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Detecting Mycoplasma Contamination in Cell Cultures by Polymerase Chain Reaction

  • Cord C. Uphoff
  • Hans G. Drexler
Part of the Methods in Molecular Biology book series (MIMB, volume 731)

Abstract

The detection of mycoplasmas in human and animal cell cultures is mandatory for every cell culture laboratory, because these bacteria are common contaminants, persist unrecognized in cell cultures for many years, and affect research results as well as the purity of cell culture products. The reliability of the mycoplasma detection depends on the sensitivity and specificity of the method and should also be convenient to be included in the basic routine of cell culture quality assessment. Polymerase chain reaction (PCR) detection is one of the acknowledged methodologies to detect mycoplasmas in cell cultures and cell culture products. Although the PCR offers a fast and simple technique to detect mycoplasmas, the method is also susceptible to errors and can produce false positive as well as false-negative results. Thus, the establishment and the routine application of the PCR assay require optimization and the inclusion of the appropriate control reactions. The presented protocol describes sample preparation, DNA extraction, PCR run, the analysis of the PCR products, and speciation of the contaminant. It also provides detailed information on how to avoid artifacts produced by the method. Established properly, PCR is a reliable, fast, and sensitive method and should be applied regularly to monitor the contamination status of cell cultures.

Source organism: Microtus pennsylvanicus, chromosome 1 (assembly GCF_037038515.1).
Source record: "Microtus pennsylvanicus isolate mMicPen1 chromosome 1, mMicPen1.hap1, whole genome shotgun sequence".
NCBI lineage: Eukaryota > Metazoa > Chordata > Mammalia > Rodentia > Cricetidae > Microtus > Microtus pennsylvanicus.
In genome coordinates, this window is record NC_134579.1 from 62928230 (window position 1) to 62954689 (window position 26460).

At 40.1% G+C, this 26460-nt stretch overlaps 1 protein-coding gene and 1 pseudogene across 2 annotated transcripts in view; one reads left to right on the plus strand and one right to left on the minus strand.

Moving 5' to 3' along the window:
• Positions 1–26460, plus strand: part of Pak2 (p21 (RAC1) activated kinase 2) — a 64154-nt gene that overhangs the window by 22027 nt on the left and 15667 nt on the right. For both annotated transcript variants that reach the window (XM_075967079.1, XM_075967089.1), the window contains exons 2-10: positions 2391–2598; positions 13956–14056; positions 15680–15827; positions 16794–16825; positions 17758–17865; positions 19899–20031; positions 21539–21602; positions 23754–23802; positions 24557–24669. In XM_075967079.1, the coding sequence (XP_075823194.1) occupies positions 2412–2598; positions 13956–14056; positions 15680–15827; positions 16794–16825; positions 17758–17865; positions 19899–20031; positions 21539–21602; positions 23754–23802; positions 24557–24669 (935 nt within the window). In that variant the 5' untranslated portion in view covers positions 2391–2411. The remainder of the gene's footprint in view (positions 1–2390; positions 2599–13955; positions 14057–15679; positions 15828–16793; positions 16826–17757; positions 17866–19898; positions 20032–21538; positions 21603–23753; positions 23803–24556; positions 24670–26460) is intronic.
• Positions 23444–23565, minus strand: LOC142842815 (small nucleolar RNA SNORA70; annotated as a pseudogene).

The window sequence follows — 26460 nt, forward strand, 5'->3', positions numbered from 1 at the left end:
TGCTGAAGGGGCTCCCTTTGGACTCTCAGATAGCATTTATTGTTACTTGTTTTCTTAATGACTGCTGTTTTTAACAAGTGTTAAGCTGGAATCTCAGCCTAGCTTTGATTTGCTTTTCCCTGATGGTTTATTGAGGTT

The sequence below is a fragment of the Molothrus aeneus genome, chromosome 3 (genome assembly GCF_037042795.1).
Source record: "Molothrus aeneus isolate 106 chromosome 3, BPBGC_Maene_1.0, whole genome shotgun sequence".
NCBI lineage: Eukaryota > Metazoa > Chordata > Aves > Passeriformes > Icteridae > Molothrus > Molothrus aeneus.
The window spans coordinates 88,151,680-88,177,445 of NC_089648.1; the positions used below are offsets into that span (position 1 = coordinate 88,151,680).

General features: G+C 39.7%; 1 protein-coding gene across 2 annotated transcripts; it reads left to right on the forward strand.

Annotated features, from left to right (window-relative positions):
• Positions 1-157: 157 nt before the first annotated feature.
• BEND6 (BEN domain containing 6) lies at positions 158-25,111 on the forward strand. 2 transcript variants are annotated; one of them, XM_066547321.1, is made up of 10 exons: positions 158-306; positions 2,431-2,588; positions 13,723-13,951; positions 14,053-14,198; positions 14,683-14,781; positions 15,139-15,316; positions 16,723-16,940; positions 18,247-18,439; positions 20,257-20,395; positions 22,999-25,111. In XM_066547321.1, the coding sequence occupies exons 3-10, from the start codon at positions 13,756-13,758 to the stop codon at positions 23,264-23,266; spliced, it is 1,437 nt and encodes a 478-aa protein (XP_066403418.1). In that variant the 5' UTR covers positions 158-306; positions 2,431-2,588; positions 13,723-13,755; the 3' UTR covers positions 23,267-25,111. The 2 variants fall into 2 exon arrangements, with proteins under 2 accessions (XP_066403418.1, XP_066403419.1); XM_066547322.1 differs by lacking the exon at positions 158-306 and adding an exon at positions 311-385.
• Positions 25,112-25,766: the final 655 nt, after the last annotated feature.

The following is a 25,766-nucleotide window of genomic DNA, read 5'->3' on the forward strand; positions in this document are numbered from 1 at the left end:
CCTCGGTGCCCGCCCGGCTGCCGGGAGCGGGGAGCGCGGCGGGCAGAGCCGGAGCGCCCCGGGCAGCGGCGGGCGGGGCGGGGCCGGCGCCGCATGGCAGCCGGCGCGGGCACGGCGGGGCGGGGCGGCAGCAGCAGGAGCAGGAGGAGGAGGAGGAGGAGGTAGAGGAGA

Key words

Cell lines Contamination Detection Mycoplasma PCR Speciation 

References

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Copyright information

© Springer Science+Business Media, LLC 2011

Authors and Affiliations

  1. 1.DSMZ-Deutsche Sammlung von Mikroorganismen und ZellkulturenBraunschweigGermany

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